Skip to Content

Research Supercharges Rice to Meet Growing Demand

Farm laborers plant rice seedlings in Thailand

Rice production is projected to fall almost 400 million tons short of demand by 2050. With half the world’s population relying on this staple crop, the shortfall is a serious threat.

Now, a consortium of researchers from 12 laboratories across eight countries has successfully tweaked the genetic code of rice in the first step toward creating a species that can grow higher yields without any additional water. MIT Technology Review recently recognized the accomplishment as one of its ten Breakthrough Technologies of 2015. Among the researchers was Daniel Voytas, Ph.D., director of the University of Minnesota’s Center for Genome Engineering and a professor in the College of Biological Sciences. Voytas is an expert on targeted genome modification in plants — the practice of altering a specific part of a plant’s genetic code to change its physical characteristics.

Through its research, the consortium engineered rice to use a form of super-efficient photosynthesis — the process that lets plants draw energy from sunlight — in addition to its normal, less efficient version. This form, called C4 photosynthesis,  boosts plant growth by better capturing and concentrating carbon dioxide in the leaves’ cells.

Building off the discovery, researchers hope to continue to modify the rice genome so that it exclusively uses C4 photosynthesis, leading to higher yields at the cost of no additional growing resources. Scientists also hope to engineer this type of photosynthesis into many other crops, including wheat, potatoes and soybeans.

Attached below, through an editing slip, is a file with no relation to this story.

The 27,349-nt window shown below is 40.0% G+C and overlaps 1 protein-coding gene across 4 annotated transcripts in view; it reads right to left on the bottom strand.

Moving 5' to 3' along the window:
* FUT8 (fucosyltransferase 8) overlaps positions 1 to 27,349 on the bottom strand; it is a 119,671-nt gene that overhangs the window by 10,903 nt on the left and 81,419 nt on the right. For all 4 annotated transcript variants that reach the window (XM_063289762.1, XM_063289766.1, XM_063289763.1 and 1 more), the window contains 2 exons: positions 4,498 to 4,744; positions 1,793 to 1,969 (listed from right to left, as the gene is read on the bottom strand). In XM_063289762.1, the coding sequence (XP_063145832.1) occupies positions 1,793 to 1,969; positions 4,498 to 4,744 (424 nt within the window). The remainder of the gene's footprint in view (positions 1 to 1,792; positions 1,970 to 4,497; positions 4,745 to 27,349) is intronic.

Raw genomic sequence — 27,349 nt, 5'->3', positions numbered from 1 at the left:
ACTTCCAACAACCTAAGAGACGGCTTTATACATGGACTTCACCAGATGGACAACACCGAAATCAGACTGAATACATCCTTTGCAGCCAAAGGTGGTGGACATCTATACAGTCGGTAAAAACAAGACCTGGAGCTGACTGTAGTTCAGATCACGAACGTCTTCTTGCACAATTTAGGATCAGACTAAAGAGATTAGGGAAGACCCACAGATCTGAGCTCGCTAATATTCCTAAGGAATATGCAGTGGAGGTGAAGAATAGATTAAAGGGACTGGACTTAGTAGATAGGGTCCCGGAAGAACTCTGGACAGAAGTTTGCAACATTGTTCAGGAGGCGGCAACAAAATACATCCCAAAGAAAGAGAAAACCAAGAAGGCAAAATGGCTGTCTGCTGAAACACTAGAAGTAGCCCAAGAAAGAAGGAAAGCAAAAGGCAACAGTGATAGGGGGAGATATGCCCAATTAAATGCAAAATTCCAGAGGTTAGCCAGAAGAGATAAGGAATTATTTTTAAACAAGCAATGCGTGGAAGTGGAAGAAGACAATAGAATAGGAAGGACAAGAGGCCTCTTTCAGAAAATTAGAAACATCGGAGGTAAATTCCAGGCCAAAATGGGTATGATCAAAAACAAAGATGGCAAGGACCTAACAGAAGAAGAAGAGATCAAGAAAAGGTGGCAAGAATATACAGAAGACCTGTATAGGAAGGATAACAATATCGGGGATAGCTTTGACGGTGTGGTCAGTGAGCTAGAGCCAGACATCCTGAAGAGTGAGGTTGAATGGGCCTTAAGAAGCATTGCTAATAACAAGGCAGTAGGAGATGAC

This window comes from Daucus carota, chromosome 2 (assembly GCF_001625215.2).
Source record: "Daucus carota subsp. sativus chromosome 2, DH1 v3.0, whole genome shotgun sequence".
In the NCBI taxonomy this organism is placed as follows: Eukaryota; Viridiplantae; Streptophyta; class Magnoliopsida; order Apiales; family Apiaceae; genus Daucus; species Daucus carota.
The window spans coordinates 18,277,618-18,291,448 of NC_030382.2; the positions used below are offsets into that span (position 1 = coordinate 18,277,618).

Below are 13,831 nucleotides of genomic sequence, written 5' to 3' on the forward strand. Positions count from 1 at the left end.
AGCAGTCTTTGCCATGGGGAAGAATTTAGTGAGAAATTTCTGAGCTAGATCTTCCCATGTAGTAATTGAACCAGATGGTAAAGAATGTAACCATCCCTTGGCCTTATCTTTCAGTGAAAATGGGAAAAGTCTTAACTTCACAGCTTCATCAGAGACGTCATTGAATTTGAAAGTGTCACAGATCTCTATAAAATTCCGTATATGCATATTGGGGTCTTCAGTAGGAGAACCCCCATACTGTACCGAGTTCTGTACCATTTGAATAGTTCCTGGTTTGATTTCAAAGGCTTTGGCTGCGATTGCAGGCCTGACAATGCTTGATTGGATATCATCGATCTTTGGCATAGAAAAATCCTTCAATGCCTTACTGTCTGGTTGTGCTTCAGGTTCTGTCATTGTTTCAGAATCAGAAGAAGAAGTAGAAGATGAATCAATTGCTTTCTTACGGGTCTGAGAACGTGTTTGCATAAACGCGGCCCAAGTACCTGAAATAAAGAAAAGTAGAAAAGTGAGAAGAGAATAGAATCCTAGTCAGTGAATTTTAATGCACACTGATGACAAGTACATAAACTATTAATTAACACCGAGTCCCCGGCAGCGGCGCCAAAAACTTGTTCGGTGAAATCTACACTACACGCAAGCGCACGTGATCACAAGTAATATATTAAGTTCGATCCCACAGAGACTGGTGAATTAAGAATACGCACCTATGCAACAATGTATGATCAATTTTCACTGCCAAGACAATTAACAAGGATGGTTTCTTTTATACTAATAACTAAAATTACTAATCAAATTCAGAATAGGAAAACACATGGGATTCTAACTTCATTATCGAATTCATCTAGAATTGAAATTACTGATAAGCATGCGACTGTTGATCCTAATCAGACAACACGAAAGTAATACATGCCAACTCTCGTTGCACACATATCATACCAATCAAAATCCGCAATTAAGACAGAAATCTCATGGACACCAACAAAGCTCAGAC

See more about the breakthrough in MIT Technology Review.

Kevin Coss

Kevin Coss

Kevin is a writer and public relations associate with the Office of the Vice President for Research.

Latest Blog Posts

Opioid pills on a table next to pill bottle

Using a combination of brain stimulation and cognitive exercises, MnDRIVE Brain Conditions researchers aim to improve people's recovery from drug addiction and guard against relapse.

Read More
State fair goers

The modern design of the new Driven to Discover Research Facility will connect Minnesota State Fair visitors with more ways to participate in University research.

Read More
Schilling Alaskan Paper Birch tree with white rot

U researchers' work in understanding how different fungi rot trees will help climate modelers predict changes in terrestrial and atmospheric carbon pools.

Read More
Aerial view of farms

New research projects underway within University of Minnesota Extension aim to support the prosperity of rural areas across the state.

Read More